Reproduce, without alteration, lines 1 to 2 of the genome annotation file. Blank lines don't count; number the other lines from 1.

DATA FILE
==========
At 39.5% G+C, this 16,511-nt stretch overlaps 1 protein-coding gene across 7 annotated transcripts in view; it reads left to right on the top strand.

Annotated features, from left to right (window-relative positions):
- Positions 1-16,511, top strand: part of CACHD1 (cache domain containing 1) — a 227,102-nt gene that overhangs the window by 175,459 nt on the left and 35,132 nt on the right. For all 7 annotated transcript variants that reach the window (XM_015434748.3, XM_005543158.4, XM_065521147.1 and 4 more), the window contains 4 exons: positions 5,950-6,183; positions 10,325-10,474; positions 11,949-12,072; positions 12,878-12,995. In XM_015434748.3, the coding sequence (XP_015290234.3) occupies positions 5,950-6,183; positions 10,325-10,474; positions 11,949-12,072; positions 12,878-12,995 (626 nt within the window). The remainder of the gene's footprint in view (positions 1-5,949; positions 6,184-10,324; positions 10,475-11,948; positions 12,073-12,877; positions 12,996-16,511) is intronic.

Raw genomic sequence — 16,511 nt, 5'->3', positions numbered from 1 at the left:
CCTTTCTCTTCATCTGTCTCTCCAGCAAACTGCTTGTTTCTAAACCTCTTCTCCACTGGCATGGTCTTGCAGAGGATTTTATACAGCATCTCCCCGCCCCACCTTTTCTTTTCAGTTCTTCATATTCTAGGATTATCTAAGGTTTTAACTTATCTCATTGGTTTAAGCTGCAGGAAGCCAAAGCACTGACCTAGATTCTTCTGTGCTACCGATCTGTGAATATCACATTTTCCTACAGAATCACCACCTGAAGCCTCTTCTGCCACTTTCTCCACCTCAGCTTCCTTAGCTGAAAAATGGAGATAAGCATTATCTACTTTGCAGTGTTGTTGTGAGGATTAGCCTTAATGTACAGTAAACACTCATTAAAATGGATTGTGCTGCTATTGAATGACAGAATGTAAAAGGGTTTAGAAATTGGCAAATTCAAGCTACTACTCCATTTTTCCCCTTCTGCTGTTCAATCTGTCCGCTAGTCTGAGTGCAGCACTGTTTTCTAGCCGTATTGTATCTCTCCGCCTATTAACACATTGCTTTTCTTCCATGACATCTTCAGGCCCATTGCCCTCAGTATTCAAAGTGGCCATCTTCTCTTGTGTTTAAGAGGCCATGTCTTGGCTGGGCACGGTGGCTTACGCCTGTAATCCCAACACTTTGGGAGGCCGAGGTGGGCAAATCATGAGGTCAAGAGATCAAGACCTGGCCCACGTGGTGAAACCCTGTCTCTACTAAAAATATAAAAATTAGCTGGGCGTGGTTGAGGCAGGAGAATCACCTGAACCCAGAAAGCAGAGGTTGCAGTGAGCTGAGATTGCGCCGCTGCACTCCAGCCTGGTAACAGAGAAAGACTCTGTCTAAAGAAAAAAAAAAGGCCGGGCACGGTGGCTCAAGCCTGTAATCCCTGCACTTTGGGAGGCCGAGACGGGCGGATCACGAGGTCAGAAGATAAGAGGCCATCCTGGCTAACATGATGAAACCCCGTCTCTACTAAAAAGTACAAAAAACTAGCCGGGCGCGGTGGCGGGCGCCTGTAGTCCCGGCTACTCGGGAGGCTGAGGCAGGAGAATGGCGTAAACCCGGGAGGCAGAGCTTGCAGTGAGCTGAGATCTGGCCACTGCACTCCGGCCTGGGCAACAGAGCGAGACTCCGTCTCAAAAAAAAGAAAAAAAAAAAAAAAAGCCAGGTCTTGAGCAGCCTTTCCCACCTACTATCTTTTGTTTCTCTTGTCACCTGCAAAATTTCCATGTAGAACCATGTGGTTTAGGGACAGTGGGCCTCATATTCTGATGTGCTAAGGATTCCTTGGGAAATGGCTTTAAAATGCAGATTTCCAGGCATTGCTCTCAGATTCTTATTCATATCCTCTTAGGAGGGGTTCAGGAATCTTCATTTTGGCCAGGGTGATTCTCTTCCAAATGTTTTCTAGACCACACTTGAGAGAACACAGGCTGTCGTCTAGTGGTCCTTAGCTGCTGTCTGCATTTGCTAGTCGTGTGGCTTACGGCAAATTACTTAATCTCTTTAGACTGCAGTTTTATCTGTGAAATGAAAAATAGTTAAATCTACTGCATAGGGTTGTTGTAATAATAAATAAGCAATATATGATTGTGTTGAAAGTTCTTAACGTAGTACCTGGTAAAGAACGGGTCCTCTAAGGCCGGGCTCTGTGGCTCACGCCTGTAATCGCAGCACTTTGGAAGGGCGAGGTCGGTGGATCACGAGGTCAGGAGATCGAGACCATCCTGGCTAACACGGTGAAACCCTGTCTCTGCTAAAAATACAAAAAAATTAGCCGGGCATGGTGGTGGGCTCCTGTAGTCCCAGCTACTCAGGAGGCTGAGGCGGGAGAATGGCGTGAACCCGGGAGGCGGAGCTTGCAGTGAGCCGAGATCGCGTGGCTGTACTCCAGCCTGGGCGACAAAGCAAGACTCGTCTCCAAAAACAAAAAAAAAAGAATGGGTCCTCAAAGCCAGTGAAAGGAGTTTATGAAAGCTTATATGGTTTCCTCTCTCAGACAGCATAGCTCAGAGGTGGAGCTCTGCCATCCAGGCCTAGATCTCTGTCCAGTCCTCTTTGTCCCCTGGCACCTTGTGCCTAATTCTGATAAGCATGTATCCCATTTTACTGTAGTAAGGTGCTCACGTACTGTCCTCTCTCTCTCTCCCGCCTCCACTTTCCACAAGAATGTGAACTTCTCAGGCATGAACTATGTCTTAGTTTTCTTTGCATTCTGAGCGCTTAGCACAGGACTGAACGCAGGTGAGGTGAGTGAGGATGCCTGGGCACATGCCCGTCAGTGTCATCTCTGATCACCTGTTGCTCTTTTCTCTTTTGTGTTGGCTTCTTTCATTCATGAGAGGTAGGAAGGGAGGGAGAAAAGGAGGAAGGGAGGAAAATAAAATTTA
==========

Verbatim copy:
At 39.5% G+C, this 16,511-nt stretch overlaps 1 protein-coding gene across 7 annotated transcripts in view; it reads left to right on the top strand.

Annotated features, from left to right (window-relative positions):